Cassy Joy: That’s so exciting.

2.  Shop Talk: Multi-platform posting [18:08]

Cassy Joy: Shop Talk. In this segment, we talk about topics that are on both our minds and yours. We’ll cover all sides of the issue and hopefully land somewhere concise, actionable, and helpful. And today we wanted to do a one-off listener of impromptu Q&A with y’all. So we asked over on the Driven Podcast on Instagram in stories. So if you missed it, that’s a good place to watch and just make sure you’re following The Driven Podcast over on Instagram. Because every once in a while, we’ll do a call for questions. And we got some really good ones for this episode.

So, let’s see. Do you want me to just pick one? {laughs}

Diane Sanfilippo: Yeah. Let’s just dive in. We’ll do a little ping-pong. Maybe we’ll deep dive on some. Maybe we’ll rapid fire a little bit on some. And yeah. Land somewhere good.

Cassy Joy: Ok. I think this is going to be a pretty quick answer, if I know you and I like I think I do. So Love Living Low Sugar asks, “I post to Instagram all the time. It’s linked with my Facebook. But how often should I be posting on Facebook?” Do you have any insight, Diane? {laughing} Diane’s doing the, you answer it, look. {laughing}

Diane Sanfilippo: You take it first. I want to hear what you have to say.

Cassy Joy: OK. My thought is; I think really quickly. Well, first what I wanted to tell you was; bleh. If you’re happy on Instagram., I say pick a platform and get really good at it. Instagram is definitely my platform. That does not mean that Facebook, which I feel like I virtually ignore, doesn’t mean that it’s not driving a good amount of traffic to my website. I looked at my 2019 stats that Amber Golden, our managing editor, put together. I am not this organized. And of all of our social traffic; that includes Pinterest, Instagram, Facebook, {laughs} what are others? Twitter, {laughs} which I haven’t logged into in probably a year. Just people posting and things like that; traffic driven. Facebook still represented 15% of our referral traffic from social media.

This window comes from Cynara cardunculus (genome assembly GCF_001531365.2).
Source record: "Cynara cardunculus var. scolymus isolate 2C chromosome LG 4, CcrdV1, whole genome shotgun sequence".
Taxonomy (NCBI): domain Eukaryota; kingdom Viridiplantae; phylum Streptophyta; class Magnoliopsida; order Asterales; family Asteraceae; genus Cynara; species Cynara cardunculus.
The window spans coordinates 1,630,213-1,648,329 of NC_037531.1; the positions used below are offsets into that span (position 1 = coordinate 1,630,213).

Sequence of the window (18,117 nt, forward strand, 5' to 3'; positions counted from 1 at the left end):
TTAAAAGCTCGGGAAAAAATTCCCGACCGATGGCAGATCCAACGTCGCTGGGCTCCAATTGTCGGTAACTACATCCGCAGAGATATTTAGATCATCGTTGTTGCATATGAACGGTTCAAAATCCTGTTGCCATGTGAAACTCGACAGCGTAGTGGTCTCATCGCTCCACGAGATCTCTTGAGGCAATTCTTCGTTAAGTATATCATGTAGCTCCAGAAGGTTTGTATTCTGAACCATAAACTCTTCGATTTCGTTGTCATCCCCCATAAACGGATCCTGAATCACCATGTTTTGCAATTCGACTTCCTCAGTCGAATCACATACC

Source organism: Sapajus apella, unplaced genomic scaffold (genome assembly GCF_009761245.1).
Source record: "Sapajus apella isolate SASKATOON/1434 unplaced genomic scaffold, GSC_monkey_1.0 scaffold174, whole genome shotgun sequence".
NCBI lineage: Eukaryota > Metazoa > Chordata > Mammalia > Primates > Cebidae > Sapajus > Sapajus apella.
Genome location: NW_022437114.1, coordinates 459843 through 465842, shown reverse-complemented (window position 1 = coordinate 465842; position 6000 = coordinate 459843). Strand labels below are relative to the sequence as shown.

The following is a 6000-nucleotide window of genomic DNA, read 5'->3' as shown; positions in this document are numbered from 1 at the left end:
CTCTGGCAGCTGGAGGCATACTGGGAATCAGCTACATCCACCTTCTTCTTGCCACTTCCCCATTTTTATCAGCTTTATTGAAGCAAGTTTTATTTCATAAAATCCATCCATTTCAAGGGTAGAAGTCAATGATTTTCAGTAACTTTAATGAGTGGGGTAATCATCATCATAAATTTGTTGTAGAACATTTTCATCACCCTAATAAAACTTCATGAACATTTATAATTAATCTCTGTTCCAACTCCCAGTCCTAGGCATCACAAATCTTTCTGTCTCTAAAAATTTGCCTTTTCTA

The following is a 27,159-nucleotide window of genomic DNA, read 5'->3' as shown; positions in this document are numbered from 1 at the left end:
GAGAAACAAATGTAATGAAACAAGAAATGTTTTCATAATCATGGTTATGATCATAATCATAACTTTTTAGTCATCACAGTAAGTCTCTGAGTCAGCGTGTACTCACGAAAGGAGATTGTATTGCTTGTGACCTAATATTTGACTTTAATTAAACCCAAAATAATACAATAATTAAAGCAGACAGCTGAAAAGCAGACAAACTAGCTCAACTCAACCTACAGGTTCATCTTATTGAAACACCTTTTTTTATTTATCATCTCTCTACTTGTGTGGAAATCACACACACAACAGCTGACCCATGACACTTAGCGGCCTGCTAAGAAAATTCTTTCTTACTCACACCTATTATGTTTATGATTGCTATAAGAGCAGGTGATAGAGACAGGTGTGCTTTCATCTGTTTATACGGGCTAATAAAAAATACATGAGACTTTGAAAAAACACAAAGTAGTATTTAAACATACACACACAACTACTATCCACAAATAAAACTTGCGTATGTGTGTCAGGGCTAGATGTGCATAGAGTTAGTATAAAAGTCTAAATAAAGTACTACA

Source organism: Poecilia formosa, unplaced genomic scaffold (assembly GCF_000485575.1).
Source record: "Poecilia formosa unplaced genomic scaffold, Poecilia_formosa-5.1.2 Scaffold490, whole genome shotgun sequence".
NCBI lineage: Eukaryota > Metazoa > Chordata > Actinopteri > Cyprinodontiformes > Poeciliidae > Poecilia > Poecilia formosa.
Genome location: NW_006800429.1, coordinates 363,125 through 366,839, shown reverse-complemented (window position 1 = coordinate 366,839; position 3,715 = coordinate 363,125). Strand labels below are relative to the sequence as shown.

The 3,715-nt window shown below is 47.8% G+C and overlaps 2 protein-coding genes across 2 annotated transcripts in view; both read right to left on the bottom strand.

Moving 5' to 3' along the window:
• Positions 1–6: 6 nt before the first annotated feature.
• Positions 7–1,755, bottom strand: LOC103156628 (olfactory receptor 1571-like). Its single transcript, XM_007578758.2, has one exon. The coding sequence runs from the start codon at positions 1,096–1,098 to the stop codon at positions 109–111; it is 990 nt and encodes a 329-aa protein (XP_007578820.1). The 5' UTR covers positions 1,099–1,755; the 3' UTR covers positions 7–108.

So there are people there, there are people who are using that platform and that is their preferred platform. So I would say know your audience. If you know that your people are on Instagram, and you only really have the bandwidth to support building content on Instagram, well then focus there and don’t worry about how often you should be posting on Facebook. You can auto post to Facebook and call it a day.

Now, if you know that your audience is, let’s say, slightly more mature and of a generation; let’s say they’re in their 50s and 60s. That generation is probably on Facebook more so than they are on Instagram. Then I would encourage you consider creating some content specific for Facebook that’s more conversational, and you’re really going to get involved in the comments, and you’re going to maybe post some videos and link to other people’s work. Other company’s work on Facebook. That’s a really good utility there. But don’t feel like you have to create original content for all these platforms if you don’t have a really compelling audience split. Does that make sense?

Diane Sanfilippo: Yeah. I think that does make sense. And I think if you’re doing an autopost; it says she’s got them connected. So if you’re doing an autopost from Instagram to Facebook, I think there are some things that you might post to Instagram that you won’t post to Facebook.